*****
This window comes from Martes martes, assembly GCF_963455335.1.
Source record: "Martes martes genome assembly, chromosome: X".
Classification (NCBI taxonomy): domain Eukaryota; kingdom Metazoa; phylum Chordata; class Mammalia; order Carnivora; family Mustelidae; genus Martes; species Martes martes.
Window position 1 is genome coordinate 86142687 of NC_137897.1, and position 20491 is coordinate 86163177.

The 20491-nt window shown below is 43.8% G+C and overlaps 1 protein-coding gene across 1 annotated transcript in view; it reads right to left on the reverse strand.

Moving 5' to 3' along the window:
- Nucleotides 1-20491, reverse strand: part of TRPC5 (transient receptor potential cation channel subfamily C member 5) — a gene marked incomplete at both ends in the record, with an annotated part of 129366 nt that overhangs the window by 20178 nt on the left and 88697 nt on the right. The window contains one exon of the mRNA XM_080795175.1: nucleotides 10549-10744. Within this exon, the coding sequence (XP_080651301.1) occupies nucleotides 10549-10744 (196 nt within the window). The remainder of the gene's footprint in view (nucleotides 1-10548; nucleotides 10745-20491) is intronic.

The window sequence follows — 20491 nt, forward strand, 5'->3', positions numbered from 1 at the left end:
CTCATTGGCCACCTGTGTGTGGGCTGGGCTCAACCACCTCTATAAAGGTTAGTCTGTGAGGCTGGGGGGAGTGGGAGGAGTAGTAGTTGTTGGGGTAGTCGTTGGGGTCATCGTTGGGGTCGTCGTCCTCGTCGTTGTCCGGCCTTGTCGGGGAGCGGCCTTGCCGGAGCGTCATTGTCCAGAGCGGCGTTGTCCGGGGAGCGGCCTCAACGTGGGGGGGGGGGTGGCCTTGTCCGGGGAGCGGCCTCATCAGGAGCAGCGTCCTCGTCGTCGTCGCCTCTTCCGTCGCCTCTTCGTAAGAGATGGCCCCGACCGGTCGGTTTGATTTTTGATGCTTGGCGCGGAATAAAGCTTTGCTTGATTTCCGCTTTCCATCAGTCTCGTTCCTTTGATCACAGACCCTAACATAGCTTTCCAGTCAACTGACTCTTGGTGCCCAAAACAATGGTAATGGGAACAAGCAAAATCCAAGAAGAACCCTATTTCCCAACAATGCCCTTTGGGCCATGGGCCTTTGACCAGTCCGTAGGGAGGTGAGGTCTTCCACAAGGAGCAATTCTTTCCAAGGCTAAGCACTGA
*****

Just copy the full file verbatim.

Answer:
This window comes from Martes martes, assembly GCF_963455335.1.
Source record: "Martes martes genome assembly, chromosome: X".
Classification (NCBI taxonomy): domain Eukaryota; kingdom Metazoa; phylum Chordata; class Mammalia; order Carnivora; family Mustelidae; genus Martes; species Martes martes.
Window position 1 is genome coordinate 86142687 of NC_137897.1, and position 20491 is coordinate 86163177.

The 20491-nt window shown below is 43.8% G+C and overlaps 1 protein-coding gene across 1 annotated transcript in view; it reads right to left on the reverse strand.

Moving 5' to 3' along the window:
- Nucleotides 1-20491, reverse strand: part of TRPC5 (transient receptor potential cation channel subfamily C member 5) — a gene marked incomplete at both ends in the record, with an annotated part of 129366 nt that overhangs the window by 20178 nt on the left and 88697 nt on the right. The window contains one exon of the mRNA XM_080795175.1: nucleotides 10549-10744. Within this exon, the coding sequence (XP_080651301.1) occupies nucleotides 10549-10744 (196 nt within the window). The remainder of the gene's footprint in view (nucleotides 1-10548; nucleotides 10745-20491) is intronic.

The window sequence follows — 20491 nt, forward strand, 5'->3', positions numbered from 1 at the left end:
CTCATTGGCCACCTGTGTGTGGGCTGGGCTCAACCACCTCTATAAAGGTTAGTCTGTGAGGCTGGGGGGAGTGGGAGGAGTAGTAGTTGTTGGGGTAGTCGTTGGGGTCATCGTTGGGGTCGTCGTCCTCGTCGTTGTCCGGCCTTGTCGGGGAGCGGCCTTGCCGGAGCGTCATTGTCCAGAGCGGCGTTGTCCGGGGAGCGGCCTCAACGTGGGGGGGGGGGTGGCCTTGTCCGGGGAGCGGCCTCATCAGGAGCAGCGTCCTCGTCGTCGTCGCCTCTTCCGTCGCCTCTTCGTAAGAGATGGCCCCGACCGGTCGGTTTGATTTTTGATGCTTGGCGCGGAATAAAGCTTTGCTTGATTTCCGCTTTCCATCAGTCTCGTTCCTTTGATCACAGACCCTAACATAGCTTTCCAGTCAACTGACTCTTGGTGCCCAAAACAATGGTAATGGGAACAAGCAAAATCCAAGAAGAACCCTATTTCCCAACAATGCCCTTTGGGCCATGGGCCTTTGACCAGTCCGTAGGGAGGTGAGGTCTTCCACAAGGAGCAATTCTTTCCAAGGCTAAGCACTGA